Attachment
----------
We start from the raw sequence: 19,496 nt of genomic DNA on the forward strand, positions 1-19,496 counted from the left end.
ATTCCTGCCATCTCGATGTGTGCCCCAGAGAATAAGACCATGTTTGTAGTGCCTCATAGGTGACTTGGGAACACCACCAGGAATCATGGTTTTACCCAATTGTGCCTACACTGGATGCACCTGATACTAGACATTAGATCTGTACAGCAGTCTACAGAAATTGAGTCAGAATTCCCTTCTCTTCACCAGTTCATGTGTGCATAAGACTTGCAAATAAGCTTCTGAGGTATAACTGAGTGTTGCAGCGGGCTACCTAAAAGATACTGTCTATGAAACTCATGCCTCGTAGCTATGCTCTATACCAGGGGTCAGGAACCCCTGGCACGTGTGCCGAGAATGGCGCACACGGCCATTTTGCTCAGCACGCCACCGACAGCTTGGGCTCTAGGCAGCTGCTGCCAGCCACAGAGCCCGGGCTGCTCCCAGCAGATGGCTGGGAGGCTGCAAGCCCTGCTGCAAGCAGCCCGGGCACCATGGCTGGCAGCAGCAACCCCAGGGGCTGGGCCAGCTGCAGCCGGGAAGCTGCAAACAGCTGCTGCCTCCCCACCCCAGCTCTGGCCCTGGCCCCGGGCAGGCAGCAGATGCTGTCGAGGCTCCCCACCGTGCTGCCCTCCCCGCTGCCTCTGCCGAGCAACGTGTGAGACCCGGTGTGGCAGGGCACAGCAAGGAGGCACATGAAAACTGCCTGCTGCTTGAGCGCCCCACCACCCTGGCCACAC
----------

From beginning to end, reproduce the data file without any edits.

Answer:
We start from the raw sequence: 19,496 nt of genomic DNA on the forward strand, positions 1-19,496 counted from the left end.
ATTCCTGCCATCTCGATGTGTGCCCCAGAGAATAAGACCATGTTTGTAGTGCCTCATAGGTGACTTGGGAACACCACCAGGAATCATGGTTTTACCCAATTGTGCCTACACTGGATGCACCTGATACTAGACATTAGATCTGTACAGCAGTCTACAGAAATTGAGTCAGAATTCCCTTCTCTTCACCAGTTCATGTGTGCATAAGACTTGCAAATAAGCTTCTGAGGTATAACTGAGTGTTGCAGCGGGCTACCTAAAAGATACTGTCTATGAAACTCATGCCTCGTAGCTATGCTCTATACCAGGGGTCAGGAACCCCTGGCACGTGTGCCGAGAATGGCGCACACGGCCATTTTGCTCAGCACGCCACCGACAGCTTGGGCTCTAGGCAGCTGCTGCCAGCCACAGAGCCCGGGCTGCTCCCAGCAGATGGCTGGGAGGCTGCAAGCCCTGCTGCAAGCAGCCCGGGCACCATGGCTGGCAGCAGCAACCCCAGGGGCTGGGCCAGCTGCAGCCGGGAAGCTGCAAACAGCTGCTGCCTCCCCACCCCAGCTCTGGCCCTGGCCCCGGGCAGGCAGCAGATGCTGTCGAGGCTCCCCACCGTGCTGCCCTCCCCGCTGCCTCTGCCGAGCAACGTGTGAGACCCGGTGTGGCAGGGCACAGCAAGGAGGCACATGAAAACTGCCTGCTGCTTGAGCGCCCCACCACCCTGGCCACAC